Jeremy Roenick was drafted eighth overall by the Blackhawks in 1988. (Photo by Christian Petersen/Getty Images)
“Eyes open, ears open, mouth shut.” – Paul Charles, Minnesota Wild
While a prime condition of being a successful scout is being able to keep your cards close to the chest, not letting on what you may or may not know, when it comes to discussing players with your staff, you have to have the gumption to stand behind what you see in a player, no matter the popular belief.
“The one dissenting voice may save your life,” said Stu McGregor, head amateur scout of the Edmonton Oilers. “Sometimes you get in a situation where everybody falls in love with a player and you have one guy who just doesn’t see it, they see other problems. (The player) shows talent or ability, but he’s missing this or that. If you respect your staff you’ll take another look and sometimes they’ll come back and agree that, yeah, he was right. We can’t overcome that.”
It’s common for various members of scouting staffs to disagree with one another. It’s those debates and disagreements that make for a great team atmosphere and, in turn, a great overall team.
“A good team will work together, share ideas and develop themselves as better scouts,” explained Paul Charles, an amateur scout with the Minnesota Wild. “Working with success teaches you how to be successful. You’ll learn from a good scouting team and work as a team so you’ll just improve your skills.”
The romantic version of a scout is a shadow, watching the game from the corner seats, keeping to himself, working and traveling through all hours of the night in small, remote arenas and uncovering a hidden NHL superstar. While there is certainly a lot of travel and even more places to visit, it’s rare a future NHLer is discovered by just one set of eyes.
“One scout doesn’t usually find a player, it’s a group,” said McGregor. “One scout might find a player initially, but there’s follow-up from the rest of your staff that will refine that initial evaluation. You may have one head scout, but there’s a lot of good people behind him.”
The head scout is the one who has to sift through the differing opinions and ultimately make the final call. But for him to make that selection with confidence he first wants to hear what everyone else in the room thinks.
“I prefer (our staff) to speak their mind whether they’re right or wrong, because I’m not right all the time either,” said Jim Cassidy, head scout of the Ontario League’s Mississauga St. Michael’s Majors.
Being a scout, however, you always have to be careful what you’re standing up for. On the one hand, you have to stick up for what you believe in and what you have interpreted on the ice, but on the other, you have to be careful to keep an open mind and see the whole picture.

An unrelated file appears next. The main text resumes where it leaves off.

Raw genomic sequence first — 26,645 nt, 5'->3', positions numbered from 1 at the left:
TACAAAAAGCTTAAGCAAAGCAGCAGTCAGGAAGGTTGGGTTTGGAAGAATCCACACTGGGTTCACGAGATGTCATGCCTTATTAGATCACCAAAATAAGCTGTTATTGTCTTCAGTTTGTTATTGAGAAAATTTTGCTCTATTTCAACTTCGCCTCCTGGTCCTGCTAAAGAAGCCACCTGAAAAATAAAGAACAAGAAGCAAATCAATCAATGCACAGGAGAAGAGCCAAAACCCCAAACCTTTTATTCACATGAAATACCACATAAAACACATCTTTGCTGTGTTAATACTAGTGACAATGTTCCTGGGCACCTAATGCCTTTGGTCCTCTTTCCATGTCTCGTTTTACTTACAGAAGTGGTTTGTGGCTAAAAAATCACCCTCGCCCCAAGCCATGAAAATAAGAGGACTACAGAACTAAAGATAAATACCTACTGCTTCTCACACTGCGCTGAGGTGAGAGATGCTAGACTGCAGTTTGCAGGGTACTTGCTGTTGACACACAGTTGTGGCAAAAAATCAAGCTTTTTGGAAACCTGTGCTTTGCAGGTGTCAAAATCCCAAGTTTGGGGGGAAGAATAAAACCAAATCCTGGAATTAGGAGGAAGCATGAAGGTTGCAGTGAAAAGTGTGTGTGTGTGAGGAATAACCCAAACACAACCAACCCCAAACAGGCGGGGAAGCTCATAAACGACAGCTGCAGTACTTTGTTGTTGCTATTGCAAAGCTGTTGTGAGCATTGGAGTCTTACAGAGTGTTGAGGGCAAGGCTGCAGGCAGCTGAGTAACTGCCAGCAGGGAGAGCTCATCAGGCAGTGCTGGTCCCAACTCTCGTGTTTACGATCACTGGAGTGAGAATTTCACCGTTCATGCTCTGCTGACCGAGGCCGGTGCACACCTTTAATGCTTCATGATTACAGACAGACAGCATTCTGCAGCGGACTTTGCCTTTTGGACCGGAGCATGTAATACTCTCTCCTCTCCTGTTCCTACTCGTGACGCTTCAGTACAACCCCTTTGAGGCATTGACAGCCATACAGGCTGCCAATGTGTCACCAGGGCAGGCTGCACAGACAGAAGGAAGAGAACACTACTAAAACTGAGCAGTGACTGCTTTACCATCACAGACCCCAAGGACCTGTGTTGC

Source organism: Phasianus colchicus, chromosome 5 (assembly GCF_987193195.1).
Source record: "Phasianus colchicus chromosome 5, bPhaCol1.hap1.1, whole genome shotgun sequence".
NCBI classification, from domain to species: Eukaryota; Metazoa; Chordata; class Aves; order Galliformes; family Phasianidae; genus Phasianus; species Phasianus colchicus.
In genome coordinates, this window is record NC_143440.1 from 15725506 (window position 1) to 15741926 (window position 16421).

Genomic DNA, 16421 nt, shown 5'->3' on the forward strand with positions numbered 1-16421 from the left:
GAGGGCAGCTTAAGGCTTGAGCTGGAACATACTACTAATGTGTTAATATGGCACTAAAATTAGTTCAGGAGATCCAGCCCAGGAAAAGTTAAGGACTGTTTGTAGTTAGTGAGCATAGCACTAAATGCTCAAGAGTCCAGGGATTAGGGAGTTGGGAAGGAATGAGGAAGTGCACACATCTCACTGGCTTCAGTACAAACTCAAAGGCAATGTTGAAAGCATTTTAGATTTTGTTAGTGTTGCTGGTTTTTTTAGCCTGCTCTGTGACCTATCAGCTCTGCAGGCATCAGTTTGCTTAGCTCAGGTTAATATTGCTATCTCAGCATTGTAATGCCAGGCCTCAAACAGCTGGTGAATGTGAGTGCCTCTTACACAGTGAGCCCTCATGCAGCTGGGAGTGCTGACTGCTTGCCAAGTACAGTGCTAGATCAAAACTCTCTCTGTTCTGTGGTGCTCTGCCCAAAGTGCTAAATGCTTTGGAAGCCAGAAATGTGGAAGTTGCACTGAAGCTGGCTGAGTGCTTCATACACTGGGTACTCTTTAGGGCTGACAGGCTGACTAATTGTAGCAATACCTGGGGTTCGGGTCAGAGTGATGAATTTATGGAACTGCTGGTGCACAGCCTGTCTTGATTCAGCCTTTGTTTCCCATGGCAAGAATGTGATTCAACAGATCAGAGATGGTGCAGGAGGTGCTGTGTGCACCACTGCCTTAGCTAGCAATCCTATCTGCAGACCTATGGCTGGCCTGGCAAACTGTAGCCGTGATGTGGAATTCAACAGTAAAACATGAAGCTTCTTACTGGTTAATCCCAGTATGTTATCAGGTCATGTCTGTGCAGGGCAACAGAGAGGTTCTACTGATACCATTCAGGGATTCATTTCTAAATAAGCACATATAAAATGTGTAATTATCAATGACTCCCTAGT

“You may not agree with your team on everything, but they have to be in the ballpark,” Charles said. “You want guys to speak their minds and have their opinions, but don’t get blinded by a kid and don’t put all your chips on your first impression.”
But when you stick to your guns and those guns start shooting out the lights on Saturday night, your profile really takes off. Just play your cards right and the payoff could be Hall of Fame-worthy.
“You have to do it the right way,” explained Steve Lyons, assistant director of amateur scouting with the Phoenix Coyotes. “Everyone sees the guy and has a different opinion on him and you might like a guy you’re arguing against, too.”
“When (Jeremy) Roenick rolled around there were tons of questions because he was a high school kid in Boston who played, like, 22 games and he was about 5-foot-10, 160 pounds,” said Lyons, who was with Chicago in 1988 when J.R. was drafted. “(The Hawks) were really questioning me, but I had enough experience to see that this kid was special and he wanted to play.
“The fact is, yeah, there was opposition. There were other scouts, like in any organization, who didn’t see it that way. They had another guy. Are we happy we picked him? Absolutely. When you draft, you draft as a staff. What we talked about in that room will never leave that room and that happened 20 years ago.”
And looking at the 509 goals and 1,203 points and counting J.R. has amassed during his Hall of Fame career, it’s safe to say whatever was discussed behind those doors ended up producing the right decision.
A Scout's Life is a weekly look at the world of minor and pro scouting throughout North America. Each week we'll talk to different scouts from all levels of the game, getting a first-hand perspective of the different aspects of talent evaluation.